Class Warfare Blog

December 29, 2012

Religious Relics

After yesterday’s post, I have been giving more thought to what the words “religious relic” mean. In the past I have contended that one salve for our fiscal woes is to legalize some recreational drugs. The taxes on those sales would flood the federal and state coffers with new revenues and ease the pressure on the middle class paying taxes to support rich people. In addition, we could release half of the people from our prisons in that they are there for the grave sin of selling such drugs. This would also reduce the pressures on our criminal justice system and reduce quite a few of its costs.

But Americans aren’t ready to take that leap just yet. Close, but no banana.

But there is a way to “enhance tax revenues” without doing anything at all sinful and that is to tax the profit-making activities of churches. The amount of tax revenue, if the tax rates were set at the same levels as are ordinary enterprises, is immense. Now, please note I am not advocating a change in the First Amendment to the Constitution (Congress shall make no law respecting an establishment of religion, or prohibiting the free exercise thereof; . . .). If there is any religious purpose to the activities on church property, under current law it is exempt from taxation (and many labor laws, and . . . ) due to this provision and I am not talking about changing that status here, but what many people do not realize is that churches in the U.S. run many profit making enterprises that have no religious function whatsoever; they just pour monies into the church’s coffers. This is not a good deal for the churches, it is a great deal. (Ask any business man if they would like to be free from taxes and you won’t have to wait long for an answer.)

For example, one of the major landholders in New York City is the Catholic Church. Prime real estate in the form of office buildings and residential buildings are wholly owned by said church and rents and fees are collected but no taxes are paid. Those buildings have no religious function whatsoever, but because a church owns them, they pay no taxes on their profits.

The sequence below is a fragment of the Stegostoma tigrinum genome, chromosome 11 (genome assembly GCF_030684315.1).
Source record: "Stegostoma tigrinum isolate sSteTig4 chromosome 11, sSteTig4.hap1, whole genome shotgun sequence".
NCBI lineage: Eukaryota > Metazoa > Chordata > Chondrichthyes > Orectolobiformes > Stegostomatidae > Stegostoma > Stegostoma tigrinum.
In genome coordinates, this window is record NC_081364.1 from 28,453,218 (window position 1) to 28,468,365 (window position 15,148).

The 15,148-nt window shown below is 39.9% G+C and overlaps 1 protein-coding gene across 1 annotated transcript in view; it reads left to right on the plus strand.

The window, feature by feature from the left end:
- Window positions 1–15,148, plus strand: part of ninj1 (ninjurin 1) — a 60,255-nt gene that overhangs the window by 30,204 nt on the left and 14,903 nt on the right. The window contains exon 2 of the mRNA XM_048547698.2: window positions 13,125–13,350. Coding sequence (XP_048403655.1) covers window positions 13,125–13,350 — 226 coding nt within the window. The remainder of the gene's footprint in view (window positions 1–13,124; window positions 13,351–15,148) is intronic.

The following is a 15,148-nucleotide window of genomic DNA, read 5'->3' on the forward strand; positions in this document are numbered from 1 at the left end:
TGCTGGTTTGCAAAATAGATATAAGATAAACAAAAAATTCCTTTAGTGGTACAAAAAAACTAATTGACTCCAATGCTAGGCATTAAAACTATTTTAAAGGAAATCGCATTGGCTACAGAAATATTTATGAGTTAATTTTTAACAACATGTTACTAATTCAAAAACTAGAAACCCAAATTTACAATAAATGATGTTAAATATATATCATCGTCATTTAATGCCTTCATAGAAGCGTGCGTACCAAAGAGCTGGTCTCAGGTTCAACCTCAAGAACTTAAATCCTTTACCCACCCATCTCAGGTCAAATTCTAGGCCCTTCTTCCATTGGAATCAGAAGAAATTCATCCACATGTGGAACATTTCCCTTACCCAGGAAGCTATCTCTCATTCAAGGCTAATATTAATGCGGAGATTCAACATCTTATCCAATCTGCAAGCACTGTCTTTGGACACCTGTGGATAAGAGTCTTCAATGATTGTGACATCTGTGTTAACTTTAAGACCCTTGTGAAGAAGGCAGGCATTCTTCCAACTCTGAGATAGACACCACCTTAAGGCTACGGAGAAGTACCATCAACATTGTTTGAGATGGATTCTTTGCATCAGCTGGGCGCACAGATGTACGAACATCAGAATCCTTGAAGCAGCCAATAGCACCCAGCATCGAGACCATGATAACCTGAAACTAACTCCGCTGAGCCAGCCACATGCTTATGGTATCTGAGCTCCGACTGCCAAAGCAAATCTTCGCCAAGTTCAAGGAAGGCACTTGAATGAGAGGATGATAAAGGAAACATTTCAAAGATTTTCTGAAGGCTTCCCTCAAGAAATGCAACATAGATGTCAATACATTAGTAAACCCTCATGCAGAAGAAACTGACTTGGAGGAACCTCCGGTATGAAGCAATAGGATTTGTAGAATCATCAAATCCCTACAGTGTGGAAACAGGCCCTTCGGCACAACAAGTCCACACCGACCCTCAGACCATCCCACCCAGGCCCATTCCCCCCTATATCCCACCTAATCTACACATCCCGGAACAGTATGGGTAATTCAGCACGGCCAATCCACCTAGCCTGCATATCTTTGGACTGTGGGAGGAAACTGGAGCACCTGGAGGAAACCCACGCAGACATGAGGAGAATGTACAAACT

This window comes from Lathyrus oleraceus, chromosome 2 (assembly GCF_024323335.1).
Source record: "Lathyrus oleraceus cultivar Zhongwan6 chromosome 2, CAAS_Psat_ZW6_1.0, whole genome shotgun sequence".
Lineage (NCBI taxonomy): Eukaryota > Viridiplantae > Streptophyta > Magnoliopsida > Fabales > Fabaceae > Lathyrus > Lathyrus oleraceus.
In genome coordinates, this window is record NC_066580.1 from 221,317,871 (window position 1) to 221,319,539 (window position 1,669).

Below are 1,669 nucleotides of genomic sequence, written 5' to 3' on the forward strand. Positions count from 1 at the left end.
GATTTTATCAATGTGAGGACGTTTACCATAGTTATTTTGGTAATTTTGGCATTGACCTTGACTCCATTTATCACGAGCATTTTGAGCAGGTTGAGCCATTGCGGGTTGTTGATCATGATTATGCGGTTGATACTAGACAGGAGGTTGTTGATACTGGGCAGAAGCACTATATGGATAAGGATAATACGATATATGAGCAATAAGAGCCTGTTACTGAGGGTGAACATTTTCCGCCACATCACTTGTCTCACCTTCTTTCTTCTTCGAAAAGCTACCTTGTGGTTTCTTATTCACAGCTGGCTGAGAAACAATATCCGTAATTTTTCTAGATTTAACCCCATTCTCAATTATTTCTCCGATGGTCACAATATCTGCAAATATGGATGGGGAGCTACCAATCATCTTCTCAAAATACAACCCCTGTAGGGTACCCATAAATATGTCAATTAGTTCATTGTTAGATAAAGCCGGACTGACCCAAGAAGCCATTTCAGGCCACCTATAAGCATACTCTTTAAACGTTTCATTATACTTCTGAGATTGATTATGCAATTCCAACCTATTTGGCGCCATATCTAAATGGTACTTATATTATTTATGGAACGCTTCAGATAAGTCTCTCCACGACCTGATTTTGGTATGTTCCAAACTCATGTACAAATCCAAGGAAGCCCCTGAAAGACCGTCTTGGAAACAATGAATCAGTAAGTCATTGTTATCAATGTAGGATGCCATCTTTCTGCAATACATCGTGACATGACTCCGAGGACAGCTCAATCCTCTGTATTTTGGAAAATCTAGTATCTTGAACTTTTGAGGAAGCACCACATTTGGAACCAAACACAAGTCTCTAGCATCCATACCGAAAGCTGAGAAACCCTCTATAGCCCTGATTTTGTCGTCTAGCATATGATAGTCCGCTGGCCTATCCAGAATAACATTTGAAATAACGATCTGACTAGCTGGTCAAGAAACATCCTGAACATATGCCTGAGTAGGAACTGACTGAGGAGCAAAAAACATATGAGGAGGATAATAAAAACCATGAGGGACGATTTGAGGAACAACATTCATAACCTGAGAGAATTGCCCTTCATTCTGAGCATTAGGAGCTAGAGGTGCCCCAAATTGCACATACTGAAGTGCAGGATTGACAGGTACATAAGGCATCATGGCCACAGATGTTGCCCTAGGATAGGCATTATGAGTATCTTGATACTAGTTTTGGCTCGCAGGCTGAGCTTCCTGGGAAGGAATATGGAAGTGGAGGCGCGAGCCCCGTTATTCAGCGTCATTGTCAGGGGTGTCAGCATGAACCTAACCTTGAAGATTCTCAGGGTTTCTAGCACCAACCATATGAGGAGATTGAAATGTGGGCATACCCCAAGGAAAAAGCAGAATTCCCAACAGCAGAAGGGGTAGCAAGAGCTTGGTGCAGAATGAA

If you think this is surely a small quantity of commercial activity, think again. If property taxes alone are considered, there are hundreds of billions of dollars in untaxed church property in the United States. The tax exemption on that land is the same as a gift of money to the churches at the expense of tax payers meaning that all citizens are forced to indirectly support churches (and synagogues and . . . gasp . . . mosques). Again, I am not talking about taxes on property where there are churches or seminaries, or retreats (or synagogues, or mosques), I talking about secular, for profit enterprises that have no religious activities associated with them.

Italy, you know, the home state of the Roman Catholic Church, has decided that these taxes are legitimate. We could, too.

The tax-exempt status of churches is a religious relic we can do without. And I certify its authenticity.

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4 Comments »

  1. Yes, yes YES! I knew that churches were tax exempt, but had no idea of how this travesty affected the economy – until it affected my own personal economy. When applying for unemployment a couple of years ago after being laid off from a restaurant, I discovered that my stint as a local church’s daycare in a previous quarter “didn’t count”. Not only was the church exempt from paying taxes on the income from the daycare clients, they didn’t have to pay into unemployment either, which put me below the qualifying level. I’m also in complete agreement about the legalization/taxation on recreational drugs. Sadly, it will be the outraged howls of the GOP that will prevent both. Great post all the way around!!

    Like

    Comment by hillbillyzen13 — December 29, 2012 @ 8:20 am | Reply

    • Both of these ideas run counter to the GOP’s “starve the beast” strategy which is to shrink what government can do by reducing it’s resources. By this is a fear based strategy: by preventing what they think of as things government does “to us,” they restrict what government can do “for us.”

      The GOP constantly complains about the bloated US Tax Code, but over half of that code involves special deals for businesses and guess whose fingerprints are all over the legislationncreating those “loopholes?”

      If we could just eliminate the GOP for six months, we might be able to get some of these things fixed, but unfortunately the Democrats have been boaught off, too, only just not as much.

      Like

      Comment by stephenpruis — December 29, 2012 @ 8:32 am | Reply

  2. Good call. A very good friend of mine was head of Telstra (Australia’s major telecommunications carrier) Corporate division. One of his largest clients was the catholic church. They (a priest whom i met over lunch once, a heavy drinking Father Patrick O’Malley) negotiated ridiculously low bulk packages and sold those onto their parishes and parishioners… for profit. None of this was taxed. Cheeky fuckers.

    Like

    Comment by john zande — December 29, 2012 @ 8:34 am | Reply

    • Hey, they recruit “cheesy fuckers!” Like any corporate entity they have personnel divisions which seek out the “talents” they need. Now, how does one tactfully advertise for all the pedophiles needed for the priesthood? Hmmm.

      Cheers!

      Like

      Comment by stephenpruis — December 29, 2012 @ 8:43 am | Reply


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